Daniel 7:1 reads, “In year one of Belshazzar king of Babel, Daniel saw a dream and a visions of his head upon his bed; then, the dream he wrote a head of words, he said…” This is a very wooden translation for the sake of noting the odd word play that I don’t quite understand. Now, the dream and vision that he saw “of his head” (ראשׁה) is idiomatic for something like “in his head/mind,” so don’t be confused when the dream recorded in vv. 2-8 has nothing to do with Daniel’s noggin. It is the second mention of “head” is the one that confuses me.
It says that Daniel wrote “a head of words (ראשׁ מלין),” which the NASB interprets to be “a summary,” the NIV as “the substance,” and a footnote for the NRSV as “the beginning of words.” I am inclined to go with the NRSV’s footnote. A “head” can be a beginning. It may be that there is a play on words mixed with a conceptual rhythm: the “beginning” of Belshazzar’s reign corresponds with Daniel seeing visions in his head of which he provides the “head/beginning” words describing the vision?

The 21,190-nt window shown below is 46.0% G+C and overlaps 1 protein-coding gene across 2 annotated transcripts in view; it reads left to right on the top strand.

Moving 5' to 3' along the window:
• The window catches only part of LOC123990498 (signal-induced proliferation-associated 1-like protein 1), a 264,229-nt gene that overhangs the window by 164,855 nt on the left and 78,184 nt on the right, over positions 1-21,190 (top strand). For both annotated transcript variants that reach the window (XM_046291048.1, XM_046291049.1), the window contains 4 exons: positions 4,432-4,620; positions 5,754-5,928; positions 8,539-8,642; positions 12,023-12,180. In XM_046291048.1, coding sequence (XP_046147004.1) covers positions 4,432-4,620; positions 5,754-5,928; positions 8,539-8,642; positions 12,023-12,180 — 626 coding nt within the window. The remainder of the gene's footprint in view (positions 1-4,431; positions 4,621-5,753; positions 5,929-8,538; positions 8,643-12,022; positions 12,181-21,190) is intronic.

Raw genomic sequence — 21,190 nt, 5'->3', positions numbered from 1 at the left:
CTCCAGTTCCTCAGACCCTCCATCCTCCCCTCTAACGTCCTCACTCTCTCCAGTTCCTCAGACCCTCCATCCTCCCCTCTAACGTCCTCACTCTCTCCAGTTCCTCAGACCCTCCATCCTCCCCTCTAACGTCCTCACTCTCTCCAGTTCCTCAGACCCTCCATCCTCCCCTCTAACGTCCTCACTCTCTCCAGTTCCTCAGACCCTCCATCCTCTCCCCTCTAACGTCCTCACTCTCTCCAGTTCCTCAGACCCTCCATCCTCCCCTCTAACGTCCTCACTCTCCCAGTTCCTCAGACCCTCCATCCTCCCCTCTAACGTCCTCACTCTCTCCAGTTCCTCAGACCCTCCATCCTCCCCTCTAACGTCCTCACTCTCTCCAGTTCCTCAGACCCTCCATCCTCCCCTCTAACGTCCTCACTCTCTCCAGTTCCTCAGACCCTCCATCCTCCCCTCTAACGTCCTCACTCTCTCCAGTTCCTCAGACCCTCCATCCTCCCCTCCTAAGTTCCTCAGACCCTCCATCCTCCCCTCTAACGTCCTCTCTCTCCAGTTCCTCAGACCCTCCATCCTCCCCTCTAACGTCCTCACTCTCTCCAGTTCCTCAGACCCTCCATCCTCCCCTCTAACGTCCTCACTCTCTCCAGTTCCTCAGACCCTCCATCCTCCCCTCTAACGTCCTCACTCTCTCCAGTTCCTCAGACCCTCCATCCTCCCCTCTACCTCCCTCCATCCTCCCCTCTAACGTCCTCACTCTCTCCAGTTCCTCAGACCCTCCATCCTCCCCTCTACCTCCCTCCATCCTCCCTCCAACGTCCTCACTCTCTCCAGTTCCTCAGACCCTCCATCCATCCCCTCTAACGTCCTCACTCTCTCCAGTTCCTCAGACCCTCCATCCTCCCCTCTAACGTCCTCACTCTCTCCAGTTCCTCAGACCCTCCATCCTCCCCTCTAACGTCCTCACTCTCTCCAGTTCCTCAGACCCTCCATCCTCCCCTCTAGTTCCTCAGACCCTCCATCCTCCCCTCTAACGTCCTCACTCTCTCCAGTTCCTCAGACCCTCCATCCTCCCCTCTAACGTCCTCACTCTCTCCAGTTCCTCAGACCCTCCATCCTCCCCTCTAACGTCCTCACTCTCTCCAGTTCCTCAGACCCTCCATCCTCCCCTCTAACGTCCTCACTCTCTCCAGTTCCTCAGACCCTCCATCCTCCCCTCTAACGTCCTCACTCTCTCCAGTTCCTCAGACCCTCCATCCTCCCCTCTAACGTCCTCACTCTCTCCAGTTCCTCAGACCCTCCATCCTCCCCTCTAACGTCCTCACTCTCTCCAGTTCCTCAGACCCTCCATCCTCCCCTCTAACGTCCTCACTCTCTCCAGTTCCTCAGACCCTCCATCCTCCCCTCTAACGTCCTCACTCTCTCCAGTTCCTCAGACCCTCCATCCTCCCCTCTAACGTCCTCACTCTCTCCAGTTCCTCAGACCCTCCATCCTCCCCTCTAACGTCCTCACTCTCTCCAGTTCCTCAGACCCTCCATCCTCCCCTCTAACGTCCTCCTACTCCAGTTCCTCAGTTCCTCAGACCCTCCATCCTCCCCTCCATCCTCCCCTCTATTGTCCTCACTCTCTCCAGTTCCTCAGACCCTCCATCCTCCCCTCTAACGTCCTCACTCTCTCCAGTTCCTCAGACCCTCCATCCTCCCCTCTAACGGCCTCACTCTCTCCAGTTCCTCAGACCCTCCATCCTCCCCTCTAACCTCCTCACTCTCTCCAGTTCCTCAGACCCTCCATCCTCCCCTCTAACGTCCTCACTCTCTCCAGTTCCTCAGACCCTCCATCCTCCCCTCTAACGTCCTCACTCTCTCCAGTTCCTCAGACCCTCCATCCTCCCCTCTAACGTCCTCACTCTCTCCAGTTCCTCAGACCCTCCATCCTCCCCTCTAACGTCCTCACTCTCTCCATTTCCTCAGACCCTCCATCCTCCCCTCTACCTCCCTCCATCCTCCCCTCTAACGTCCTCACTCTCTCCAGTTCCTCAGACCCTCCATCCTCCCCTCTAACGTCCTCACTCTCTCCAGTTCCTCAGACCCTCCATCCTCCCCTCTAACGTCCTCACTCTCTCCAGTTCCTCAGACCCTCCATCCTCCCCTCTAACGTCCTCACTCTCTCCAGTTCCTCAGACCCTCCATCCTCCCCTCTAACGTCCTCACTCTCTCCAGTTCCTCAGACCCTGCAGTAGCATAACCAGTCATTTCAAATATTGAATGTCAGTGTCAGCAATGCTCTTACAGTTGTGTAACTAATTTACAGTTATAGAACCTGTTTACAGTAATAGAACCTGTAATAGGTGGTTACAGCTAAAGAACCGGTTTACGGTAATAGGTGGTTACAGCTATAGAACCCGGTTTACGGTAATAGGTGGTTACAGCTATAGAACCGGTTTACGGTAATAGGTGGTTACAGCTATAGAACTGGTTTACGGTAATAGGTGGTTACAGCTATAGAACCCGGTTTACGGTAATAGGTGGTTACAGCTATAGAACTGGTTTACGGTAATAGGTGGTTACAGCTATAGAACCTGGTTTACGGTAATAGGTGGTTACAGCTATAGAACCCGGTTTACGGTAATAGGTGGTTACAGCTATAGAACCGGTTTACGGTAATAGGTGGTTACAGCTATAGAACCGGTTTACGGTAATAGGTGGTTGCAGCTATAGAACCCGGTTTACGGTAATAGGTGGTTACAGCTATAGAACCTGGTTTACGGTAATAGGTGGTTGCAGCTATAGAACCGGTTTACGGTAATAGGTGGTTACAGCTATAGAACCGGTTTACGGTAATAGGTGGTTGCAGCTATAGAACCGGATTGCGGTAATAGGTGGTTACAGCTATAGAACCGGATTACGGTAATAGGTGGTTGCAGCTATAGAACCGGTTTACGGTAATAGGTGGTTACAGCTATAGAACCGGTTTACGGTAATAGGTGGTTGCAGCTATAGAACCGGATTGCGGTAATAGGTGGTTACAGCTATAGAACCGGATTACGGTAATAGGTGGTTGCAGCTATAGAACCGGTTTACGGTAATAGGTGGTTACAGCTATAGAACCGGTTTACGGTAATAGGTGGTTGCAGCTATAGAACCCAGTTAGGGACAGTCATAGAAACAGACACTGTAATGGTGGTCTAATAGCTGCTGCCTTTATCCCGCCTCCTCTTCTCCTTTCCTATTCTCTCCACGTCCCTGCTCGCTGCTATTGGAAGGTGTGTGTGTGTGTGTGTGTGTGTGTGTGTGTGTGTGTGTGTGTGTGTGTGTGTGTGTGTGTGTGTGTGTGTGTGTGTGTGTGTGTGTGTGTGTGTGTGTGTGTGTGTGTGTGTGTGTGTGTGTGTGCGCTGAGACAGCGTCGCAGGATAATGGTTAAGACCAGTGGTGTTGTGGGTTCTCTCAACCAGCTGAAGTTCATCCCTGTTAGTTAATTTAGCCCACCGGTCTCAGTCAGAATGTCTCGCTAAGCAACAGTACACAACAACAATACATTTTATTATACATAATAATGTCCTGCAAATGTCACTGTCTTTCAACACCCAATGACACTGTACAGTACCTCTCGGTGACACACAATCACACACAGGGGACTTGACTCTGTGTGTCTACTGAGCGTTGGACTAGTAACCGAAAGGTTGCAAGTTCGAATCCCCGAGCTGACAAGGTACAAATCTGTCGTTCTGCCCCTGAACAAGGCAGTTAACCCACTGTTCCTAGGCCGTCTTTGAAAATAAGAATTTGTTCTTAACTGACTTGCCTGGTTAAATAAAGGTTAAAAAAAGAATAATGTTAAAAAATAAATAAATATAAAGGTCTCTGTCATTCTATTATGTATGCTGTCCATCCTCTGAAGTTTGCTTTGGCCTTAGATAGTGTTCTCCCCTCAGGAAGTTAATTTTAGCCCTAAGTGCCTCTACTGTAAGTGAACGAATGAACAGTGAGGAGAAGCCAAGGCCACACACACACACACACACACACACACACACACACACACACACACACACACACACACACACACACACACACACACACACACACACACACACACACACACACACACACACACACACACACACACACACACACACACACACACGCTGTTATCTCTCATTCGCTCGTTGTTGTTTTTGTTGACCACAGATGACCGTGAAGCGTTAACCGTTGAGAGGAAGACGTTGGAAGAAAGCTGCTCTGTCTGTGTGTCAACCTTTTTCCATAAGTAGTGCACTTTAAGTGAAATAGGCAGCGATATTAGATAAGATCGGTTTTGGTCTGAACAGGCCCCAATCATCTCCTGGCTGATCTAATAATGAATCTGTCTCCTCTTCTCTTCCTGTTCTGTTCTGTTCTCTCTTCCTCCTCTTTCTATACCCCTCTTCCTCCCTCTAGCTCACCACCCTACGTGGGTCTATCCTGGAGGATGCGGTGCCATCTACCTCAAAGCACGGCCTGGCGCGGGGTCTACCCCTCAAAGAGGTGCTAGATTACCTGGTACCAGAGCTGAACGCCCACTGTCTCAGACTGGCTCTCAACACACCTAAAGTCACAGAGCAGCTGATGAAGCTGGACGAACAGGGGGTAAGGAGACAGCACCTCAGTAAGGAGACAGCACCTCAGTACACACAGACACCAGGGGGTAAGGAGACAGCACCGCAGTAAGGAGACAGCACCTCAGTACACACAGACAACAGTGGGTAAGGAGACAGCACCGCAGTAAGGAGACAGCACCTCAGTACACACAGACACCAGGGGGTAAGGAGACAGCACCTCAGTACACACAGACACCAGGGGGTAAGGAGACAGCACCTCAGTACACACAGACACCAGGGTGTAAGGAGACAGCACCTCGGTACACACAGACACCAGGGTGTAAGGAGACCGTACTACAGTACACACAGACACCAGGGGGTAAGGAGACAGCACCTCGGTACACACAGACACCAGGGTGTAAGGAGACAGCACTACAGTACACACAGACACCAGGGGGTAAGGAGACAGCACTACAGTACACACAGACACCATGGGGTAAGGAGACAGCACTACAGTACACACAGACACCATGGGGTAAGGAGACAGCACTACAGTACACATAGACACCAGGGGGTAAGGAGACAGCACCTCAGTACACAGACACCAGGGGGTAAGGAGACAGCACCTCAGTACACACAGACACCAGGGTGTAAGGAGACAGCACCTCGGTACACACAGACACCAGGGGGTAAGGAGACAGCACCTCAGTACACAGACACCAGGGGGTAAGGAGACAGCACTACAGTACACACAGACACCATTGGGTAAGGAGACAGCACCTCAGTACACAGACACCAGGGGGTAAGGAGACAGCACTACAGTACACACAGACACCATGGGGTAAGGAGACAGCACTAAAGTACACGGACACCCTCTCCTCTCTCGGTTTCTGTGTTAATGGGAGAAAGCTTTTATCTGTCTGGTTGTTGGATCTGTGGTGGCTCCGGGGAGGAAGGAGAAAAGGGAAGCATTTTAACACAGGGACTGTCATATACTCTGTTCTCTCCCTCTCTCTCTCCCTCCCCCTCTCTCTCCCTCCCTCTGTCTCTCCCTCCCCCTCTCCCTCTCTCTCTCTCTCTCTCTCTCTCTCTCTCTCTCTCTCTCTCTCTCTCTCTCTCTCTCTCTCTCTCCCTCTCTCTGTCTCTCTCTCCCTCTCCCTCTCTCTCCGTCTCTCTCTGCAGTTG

For what it’s worth, the LXX does not have corresponding words. Rather, it reads, “…and the dream he wrote (καὶ τὸ ἐνύπνιον ἔγραψεν).” My inclination is to presume that the author(s) of Greek Daniel preferred to avoid the quirky wording rather than that the Hebrew text from which it was translated did not include the words, which were added later. It makes more sense that difficult wording was removed than added.
Anyone have another take on this Aramaic idiom?